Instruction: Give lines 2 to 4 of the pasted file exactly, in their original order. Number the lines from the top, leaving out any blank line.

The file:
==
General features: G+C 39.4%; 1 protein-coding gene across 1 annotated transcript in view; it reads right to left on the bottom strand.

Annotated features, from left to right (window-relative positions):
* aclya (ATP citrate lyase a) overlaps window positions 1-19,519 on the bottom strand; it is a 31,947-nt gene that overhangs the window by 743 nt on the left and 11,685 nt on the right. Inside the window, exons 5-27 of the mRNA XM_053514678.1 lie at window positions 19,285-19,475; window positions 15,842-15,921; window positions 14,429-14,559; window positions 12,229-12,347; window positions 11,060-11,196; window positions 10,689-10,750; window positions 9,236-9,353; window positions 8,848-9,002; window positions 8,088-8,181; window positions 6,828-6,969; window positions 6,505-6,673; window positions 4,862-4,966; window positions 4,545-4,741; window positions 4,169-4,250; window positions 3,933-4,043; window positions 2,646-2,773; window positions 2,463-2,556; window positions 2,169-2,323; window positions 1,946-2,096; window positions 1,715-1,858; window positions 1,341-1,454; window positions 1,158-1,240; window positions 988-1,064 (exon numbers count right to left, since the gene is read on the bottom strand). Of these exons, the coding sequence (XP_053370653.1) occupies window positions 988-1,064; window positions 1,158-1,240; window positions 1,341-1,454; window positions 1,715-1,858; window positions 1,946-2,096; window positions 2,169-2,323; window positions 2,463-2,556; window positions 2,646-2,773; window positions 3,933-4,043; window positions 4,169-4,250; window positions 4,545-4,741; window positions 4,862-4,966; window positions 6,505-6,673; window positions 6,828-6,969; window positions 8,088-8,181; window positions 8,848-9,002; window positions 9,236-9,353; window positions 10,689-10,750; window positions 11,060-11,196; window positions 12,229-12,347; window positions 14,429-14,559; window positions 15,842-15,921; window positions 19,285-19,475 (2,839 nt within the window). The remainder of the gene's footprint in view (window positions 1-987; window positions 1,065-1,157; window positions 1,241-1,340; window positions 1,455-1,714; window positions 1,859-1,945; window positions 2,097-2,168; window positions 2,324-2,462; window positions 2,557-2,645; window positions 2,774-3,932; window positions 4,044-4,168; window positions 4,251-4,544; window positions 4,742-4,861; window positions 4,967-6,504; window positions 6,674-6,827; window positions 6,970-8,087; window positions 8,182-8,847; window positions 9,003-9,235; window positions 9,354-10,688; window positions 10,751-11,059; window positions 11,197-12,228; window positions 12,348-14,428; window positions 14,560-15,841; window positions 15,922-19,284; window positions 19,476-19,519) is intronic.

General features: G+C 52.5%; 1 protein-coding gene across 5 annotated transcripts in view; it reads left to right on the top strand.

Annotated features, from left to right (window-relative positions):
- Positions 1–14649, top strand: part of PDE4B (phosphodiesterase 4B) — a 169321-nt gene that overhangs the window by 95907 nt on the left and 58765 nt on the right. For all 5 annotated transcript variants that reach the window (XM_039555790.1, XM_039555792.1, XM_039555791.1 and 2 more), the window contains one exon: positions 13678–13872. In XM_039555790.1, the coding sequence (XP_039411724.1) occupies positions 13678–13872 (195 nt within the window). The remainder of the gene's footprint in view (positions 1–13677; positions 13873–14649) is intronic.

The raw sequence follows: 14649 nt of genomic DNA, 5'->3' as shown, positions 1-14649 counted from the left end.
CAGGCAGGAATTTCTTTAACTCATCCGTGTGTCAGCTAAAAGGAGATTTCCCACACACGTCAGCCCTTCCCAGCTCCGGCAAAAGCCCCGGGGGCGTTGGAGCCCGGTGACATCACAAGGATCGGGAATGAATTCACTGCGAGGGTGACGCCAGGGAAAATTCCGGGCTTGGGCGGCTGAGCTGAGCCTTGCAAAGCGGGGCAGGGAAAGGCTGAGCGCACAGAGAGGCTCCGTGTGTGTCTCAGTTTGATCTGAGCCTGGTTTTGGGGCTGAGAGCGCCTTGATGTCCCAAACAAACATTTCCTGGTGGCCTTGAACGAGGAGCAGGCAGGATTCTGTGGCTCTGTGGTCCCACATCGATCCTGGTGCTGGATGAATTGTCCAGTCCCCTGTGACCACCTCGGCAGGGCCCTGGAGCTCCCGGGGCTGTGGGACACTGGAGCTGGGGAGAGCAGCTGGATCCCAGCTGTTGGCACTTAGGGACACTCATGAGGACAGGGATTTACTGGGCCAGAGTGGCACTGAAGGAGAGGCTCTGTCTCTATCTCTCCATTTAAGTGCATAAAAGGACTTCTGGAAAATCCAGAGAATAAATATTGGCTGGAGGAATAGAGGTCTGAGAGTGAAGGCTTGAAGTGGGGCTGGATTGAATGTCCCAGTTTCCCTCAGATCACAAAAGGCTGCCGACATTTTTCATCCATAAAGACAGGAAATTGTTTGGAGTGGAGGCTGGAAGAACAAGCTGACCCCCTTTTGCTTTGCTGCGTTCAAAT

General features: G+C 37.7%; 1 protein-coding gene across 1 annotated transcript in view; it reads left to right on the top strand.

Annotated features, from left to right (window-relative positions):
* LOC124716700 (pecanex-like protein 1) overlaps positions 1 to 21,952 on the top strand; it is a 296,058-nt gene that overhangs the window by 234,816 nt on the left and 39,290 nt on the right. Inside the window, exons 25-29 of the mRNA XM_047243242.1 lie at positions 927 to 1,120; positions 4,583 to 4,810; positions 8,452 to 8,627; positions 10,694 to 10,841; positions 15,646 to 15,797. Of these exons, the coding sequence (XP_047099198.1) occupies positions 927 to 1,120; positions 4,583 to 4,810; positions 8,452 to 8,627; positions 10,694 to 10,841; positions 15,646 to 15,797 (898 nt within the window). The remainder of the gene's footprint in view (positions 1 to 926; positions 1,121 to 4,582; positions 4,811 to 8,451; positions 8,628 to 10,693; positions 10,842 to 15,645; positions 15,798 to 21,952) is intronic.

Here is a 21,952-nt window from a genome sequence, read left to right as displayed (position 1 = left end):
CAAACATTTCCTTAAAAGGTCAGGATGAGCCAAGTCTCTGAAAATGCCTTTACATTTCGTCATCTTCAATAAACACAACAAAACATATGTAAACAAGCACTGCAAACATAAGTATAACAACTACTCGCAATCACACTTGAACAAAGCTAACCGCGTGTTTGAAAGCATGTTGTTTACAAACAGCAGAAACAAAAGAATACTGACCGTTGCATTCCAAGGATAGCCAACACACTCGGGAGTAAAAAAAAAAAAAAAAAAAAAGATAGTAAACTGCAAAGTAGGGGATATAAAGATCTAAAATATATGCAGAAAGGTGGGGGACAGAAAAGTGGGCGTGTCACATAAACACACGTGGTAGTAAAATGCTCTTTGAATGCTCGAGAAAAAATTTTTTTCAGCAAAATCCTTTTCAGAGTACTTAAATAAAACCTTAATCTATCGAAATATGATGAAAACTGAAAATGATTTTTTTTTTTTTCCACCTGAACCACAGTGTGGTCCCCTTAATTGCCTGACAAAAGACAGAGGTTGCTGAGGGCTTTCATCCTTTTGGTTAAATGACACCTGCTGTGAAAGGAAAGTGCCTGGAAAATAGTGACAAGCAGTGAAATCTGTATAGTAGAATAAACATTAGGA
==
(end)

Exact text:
Annotated features, from left to right (window-relative positions):
* aclya (ATP citrate lyase a) overlaps window positions 1-19,519 on the bottom strand; it is a 31,947-nt gene that overhangs the window by 743 nt on the left and 11,685 nt on the right. Inside the window, exons 5-27 of the mRNA XM_053514678.1 lie at window positions 19,285-19,475; window positions 15,842-15,921; window positions 14,429-14,559; window positions 12,229-12,347; window positions 11,060-11,196; window positions 10,689-10,750; window positions 9,236-9,353; window positions 8,848-9,002; window positions 8,088-8,181; window positions 6,828-6,969; window positions 6,505-6,673; window positions 4,862-4,966; window positions 4,545-4,741; window positions 4,169-4,250; window positions 3,933-4,043; window positions 2,646-2,773; window positions 2,463-2,556; window positions 2,169-2,323; window positions 1,946-2,096; window positions 1,715-1,858; window positions 1,341-1,454; window positions 1,158-1,240; window positions 988-1,064 (exon numbers count right to left, since the gene is read on the bottom strand). Of these exons, the coding sequence (XP_053370653.1) occupies window positions 988-1,064; window positions 1,158-1,240; window positions 1,341-1,454; window positions 1,715-1,858; window positions 1,946-2,096; window positions 2,169-2,323; window positions 2,463-2,556; window positions 2,646-2,773; window positions 3,933-4,043; window positions 4,169-4,250; window positions 4,545-4,741; window positions 4,862-4,966; window positions 6,505-6,673; window positions 6,828-6,969; window positions 8,088-8,181; window positions 8,848-9,002; window positions 9,236-9,353; window positions 10,689-10,750; window positions 11,060-11,196; window positions 12,229-12,347; window positions 14,429-14,559; window positions 15,842-15,921; window positions 19,285-19,475 (2,839 nt within the window). The remainder of the gene's footprint in view (window positions 1-987; window positions 1,065-1,157; window positions 1,241-1,340; window positions 1,455-1,714; window positions 1,859-1,945; window positions 2,097-2,168; window positions 2,324-2,462; window positions 2,557-2,645; window positions 2,774-3,932; window positions 4,044-4,168; window positions 4,251-4,544; window positions 4,742-4,861; window positions 4,967-6,504; window positions 6,674-6,827; window positions 6,970-8,087; window positions 8,182-8,847; window positions 9,003-9,235; window positions 9,354-10,688; window positions 10,751-11,059; window positions 11,197-12,228; window positions 12,348-14,428; window positions 14,560-15,841; window positions 15,922-19,284; window positions 19,476-19,519) is intronic.

General features: G+C 52.5%; 1 protein-coding gene across 5 annotated transcripts in view; it reads left to right on the top strand.